It’s About Time

My son and I are sitting in the waiting area of the local medical lab. We are sitting as close to each other as possible and not touching the armrests. We should be wearing cough masks over our faces.

Not because we might cough.

Because the other patients in this crowded room might.

Most of these folks are here to get blood drawn. There is always a line for that.

We are here for the radiology department, a place where appointments are made in order to have patients seen in a timely fashion.

Ha.

We were told “15 minutes”.

These are medical minutes, which vary significantly from all other minutes.

Let me explain.

Vacation minutes have approximately 30 seconds in them.

Work minutes have 90.

Texan minutes run around 2 to 1 with football minutes at least 3 to 1. If a football game has 10 minutes left in the game, you can estimate sitting there with a leg cramp for about another 45.

This is to accommodate all the TV commercials and to encourage live fans to buy another beer.

Apparently, New York minutes are the fastest known, possibly holding a mere 10 seconds. You don’t want to blink in New York.

Dental minutes vary depending on your services. An hour cleaning will last about an hour, but a root canal has the potential to carry you into next week.

Medical minutes vary even more, but always in an expanding direction.

Sitting in a waiting room is about 2 to 1. “The doctor will be in in just a moment” means “He’s taking a call from his wife, he’ll get here when she stops talking”.

“The nurse will be right in with your shots” translates, “When she finds the right hypodermic, the bandages, the smiley face stickers, and waits an additional 10 minutes for you to work up a powerful fear sweat or a sufficiently crying child”.

Having you actual blood drawn can last for days. Never watch. Breathe deep.

Think vacation minute thoughts.

Our particular medical minutes this day lasted only “15 minutes” at a time but went on for an hour.

When directly confronted with this wrinkle in time, the receptionist stated that “once a patient has been checked in, he may not leave the building” but instead of just saying so up front, they wanted each and every patient to feel that their medical care was just around the corner.

It was.

We just couldn’t get there from here.

Quack-A-Doodle

I am so weary of medical professionals calmly explaining to me that I am getting old.

This I know.

My friends and loved ones would never talk to me this way.

My mirror tells me every day.

I have had the same general physician for years now. He’s completely incompetent and I like that about him. I walk in, tell him what’s wrong with me and listen for his suggestions.

Then I tell him what to do about it.

And he does it.

I’m no hypochondriac. I come from solid pioneer stock and our routine for healing a body part that tries to fall off is to “slap a little dirt on it”. There’s not much that some sunshine and fresh air can’t fix, so I’m rarely in his office anyway.

The year I came to him and quietly pleaded for something to help me feel better was a classic though.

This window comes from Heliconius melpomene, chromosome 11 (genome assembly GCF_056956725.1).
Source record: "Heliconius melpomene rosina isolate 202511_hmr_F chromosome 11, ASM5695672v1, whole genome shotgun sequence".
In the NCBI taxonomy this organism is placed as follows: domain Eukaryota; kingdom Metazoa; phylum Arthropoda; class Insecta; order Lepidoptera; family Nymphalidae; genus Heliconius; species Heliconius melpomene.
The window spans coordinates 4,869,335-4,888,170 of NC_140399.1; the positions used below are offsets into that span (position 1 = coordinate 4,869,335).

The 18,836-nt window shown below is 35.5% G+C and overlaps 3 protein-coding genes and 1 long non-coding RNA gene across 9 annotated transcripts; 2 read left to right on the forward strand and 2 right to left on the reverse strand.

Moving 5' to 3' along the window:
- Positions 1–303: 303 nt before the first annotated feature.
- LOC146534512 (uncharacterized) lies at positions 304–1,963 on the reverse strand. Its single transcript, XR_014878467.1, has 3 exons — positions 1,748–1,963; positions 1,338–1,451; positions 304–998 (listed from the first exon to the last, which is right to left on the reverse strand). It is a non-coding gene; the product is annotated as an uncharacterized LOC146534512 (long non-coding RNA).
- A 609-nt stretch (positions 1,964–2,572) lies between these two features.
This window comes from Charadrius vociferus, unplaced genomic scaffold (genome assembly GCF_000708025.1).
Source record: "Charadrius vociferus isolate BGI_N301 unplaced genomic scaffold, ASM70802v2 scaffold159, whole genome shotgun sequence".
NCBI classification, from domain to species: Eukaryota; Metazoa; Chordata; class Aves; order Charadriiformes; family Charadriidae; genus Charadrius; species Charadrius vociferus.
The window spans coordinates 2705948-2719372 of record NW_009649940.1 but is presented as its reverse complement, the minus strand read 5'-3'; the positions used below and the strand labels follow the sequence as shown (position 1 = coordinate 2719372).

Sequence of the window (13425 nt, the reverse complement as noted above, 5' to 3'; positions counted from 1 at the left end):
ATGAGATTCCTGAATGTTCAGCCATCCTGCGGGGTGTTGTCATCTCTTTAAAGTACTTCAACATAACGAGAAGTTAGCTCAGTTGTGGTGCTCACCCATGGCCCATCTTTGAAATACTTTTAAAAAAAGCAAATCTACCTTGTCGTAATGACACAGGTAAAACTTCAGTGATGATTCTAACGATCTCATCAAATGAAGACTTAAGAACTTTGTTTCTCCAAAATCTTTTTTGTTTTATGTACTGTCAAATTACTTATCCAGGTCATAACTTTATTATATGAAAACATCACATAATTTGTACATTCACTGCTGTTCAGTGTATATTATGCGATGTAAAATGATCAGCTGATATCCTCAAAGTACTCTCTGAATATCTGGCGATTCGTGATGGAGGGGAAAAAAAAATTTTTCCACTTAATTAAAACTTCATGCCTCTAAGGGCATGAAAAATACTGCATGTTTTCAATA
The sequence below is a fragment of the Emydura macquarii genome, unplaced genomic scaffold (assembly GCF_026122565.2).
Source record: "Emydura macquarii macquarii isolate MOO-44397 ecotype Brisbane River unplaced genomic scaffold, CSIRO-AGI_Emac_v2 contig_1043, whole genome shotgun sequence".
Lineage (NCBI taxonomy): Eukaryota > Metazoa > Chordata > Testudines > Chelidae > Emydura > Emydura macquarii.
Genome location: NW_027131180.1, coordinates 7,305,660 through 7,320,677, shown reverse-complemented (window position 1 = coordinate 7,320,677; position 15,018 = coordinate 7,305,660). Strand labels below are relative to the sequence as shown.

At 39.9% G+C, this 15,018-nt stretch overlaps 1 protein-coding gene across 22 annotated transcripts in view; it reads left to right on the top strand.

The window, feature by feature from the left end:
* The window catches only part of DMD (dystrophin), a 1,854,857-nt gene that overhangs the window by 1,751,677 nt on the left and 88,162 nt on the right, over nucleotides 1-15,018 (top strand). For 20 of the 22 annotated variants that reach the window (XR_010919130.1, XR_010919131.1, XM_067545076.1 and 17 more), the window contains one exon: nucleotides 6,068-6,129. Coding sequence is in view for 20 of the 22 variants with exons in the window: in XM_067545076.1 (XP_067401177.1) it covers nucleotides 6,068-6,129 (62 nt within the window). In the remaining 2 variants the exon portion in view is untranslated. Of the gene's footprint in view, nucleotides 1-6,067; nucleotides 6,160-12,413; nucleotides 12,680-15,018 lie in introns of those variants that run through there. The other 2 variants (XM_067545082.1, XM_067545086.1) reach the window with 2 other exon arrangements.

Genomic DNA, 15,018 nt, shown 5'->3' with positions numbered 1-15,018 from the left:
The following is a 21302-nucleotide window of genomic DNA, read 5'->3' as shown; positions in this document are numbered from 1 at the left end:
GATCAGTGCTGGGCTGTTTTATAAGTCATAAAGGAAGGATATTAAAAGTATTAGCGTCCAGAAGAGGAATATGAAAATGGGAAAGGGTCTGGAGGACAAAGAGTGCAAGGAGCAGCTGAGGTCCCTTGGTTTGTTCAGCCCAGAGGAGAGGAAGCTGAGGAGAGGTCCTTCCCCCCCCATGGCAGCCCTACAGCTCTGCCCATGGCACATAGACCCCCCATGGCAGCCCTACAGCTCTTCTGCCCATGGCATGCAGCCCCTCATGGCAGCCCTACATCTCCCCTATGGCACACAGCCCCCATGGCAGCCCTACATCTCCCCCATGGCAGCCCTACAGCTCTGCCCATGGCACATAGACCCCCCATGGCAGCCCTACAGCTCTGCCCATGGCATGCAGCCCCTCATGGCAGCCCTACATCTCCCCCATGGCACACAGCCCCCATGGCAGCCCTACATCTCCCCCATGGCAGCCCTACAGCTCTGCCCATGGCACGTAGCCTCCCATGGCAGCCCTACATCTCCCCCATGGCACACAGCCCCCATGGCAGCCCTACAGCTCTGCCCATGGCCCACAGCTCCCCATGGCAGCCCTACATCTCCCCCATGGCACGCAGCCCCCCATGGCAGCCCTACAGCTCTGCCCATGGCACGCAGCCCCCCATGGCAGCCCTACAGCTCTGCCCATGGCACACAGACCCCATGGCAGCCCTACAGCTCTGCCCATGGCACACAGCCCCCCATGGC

“Doctor,” I began, “I feel so tired all the time. My hair is thinning. I have headaches. My throat is constantly sore.”

He ran some blood work to look professional.

Taking blood out of people proves you’re a doctor, as does a messy signature.

“My dear, your thyroid is fine, your blood work came back normal, you’re not pregnant and there’s no strep in your throat. I suggest an exercise routine.”

“But doctor! I’ve been losing weight for no reason already! I have no energy! I have no time!”

“Five kids, huh? I suggest you stop yelling at them, and your throat will feel better.”

“Do you hear me? I’m exhausted and I take my vitamins faithfully. This is ridiculous.”

“You want to gain weight? Eat a bowl of ice cream every night before you go to bed.”

“Ice cream?”

This is where I began to understand who I was speaking with.

A moron.

“Yes, and try going to bed at a decent hour.”

Obviously the man was out of his mind.

You don’t go to bed at any hour if you’re raising five kids. You don’t eat regular meals unless you count the ones over the sink. Hollering and pulling out your hair is par for the course. What this man needed to prescribe was a babysitter or a nanny. Hook her up to my IV please and refill the prescription for, I don’t know, maybe 20 years or so.

This is the doctor who, after a full physical to celebrate my 40th birthday, cheerfully explained that “from here on out, everything goes downhill”. I wasn’t to be surprised when “things just no longer work the way they used to” and I was encouraged to “take care of myself as well as I could, but it would be pretty futile”.

At this exact moment it occurred to me why they only let you have a paper gown in the room.

Even so, I was sorely tempted to use it as a weapon.

I keep him on my payroll because he lets me go to specialists whenever I ask. If there is actually something wrong, he is willing to let the big boys handle it. It takes a strong doctor to admit that.

This particular week, I referred myself to an ophthalmologist. One of my sons seemed to be having eye troubles and so in an act of support, I signed myself up with him to have our eyes checked together.

The good doctor did a thorough job, and gave the kid a clean bill of health.

He decided I needed glasses.

Perfect eyesight for my whole life and now this! Okay, okay, so maybe I hold the menus further away to read them lately, but I haven’t tipped over my water glass yet. It’s not like I can’t take an educated guess at what the entrée is.

He calmly explained…that I’m getting old.

I calmly explained that Jesus could slap a little dirt on ’em and I’d walk away with 20/20.

For free.

Just another quack thinking he knows more than I do.

Grr.